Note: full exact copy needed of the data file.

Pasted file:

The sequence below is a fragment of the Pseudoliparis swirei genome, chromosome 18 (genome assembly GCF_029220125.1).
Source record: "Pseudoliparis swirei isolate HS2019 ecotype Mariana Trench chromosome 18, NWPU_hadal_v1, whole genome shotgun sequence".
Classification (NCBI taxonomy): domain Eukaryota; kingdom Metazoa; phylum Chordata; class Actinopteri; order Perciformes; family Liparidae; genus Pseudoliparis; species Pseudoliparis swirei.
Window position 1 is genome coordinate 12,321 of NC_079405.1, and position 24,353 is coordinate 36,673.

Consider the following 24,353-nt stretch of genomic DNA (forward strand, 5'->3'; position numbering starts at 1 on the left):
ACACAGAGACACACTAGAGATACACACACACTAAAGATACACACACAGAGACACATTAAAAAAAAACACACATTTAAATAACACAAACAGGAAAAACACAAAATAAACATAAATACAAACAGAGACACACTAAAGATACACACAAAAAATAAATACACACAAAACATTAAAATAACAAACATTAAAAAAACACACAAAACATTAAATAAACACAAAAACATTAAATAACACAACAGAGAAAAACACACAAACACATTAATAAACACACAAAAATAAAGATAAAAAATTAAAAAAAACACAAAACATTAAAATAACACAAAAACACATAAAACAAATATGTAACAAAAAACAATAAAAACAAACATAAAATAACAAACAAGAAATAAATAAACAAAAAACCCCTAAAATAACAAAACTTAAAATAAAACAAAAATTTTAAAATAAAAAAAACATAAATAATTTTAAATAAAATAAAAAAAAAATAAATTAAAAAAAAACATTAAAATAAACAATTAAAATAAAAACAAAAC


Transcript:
The sequence below is a fragment of the Pseudoliparis swirei genome, chromosome 18 (genome assembly GCF_029220125.1).
Source record: "Pseudoliparis swirei isolate HS2019 ecotype Mariana Trench chromosome 18, NWPU_hadal_v1, whole genome shotgun sequence".
Classification (NCBI taxonomy): domain Eukaryota; kingdom Metazoa; phylum Chordata; class Actinopteri; order Perciformes; family Liparidae; genus Pseudoliparis; species Pseudoliparis swirei.
Window position 1 is genome coordinate 12,321 of NC_079405.1, and position 24,353 is coordinate 36,673.

Consider the following 24,353-nt stretch of genomic DNA (forward strand, 5'->3'; position numbering starts at 1 on the left):
ACACAGAGACACACTAGAGATACACACACACTAAAGATACACACACAGAGACACATTAAAAAAAAACACACATTTAAATAACACAAACAGGAAAAACACAAAATAAACATAAATACAAACAGAGACACACTAAAGATACACACAAAAAATAAATACACACAAAACATTAAAATAACAAACATTAAAAAAACACACAAAACATTAAATAAACACAAAAACATTAAATAACACAACAGAGAAAAACACACAAACACATTAATAAACACACAAAAATAAAGATAAAAAATTAAAAAAAACACAAAACATTAAAATAACACAAAAACACATAAAACAAATATGTAACAAAAAACAATAAAAACAAACATAAAATAACAAACAAGAAATAAATAAACAAAAAACCCCTAAAATAACAAAACTTAAAATAAAACAAAAATTTTAAAATAAAAAAAACATAAATAATTTTAAATAAAATAAAAAAAAAATAAATTAAAAAAAAACATTAAAATAAACAATTAAAATAAAAACAAAAC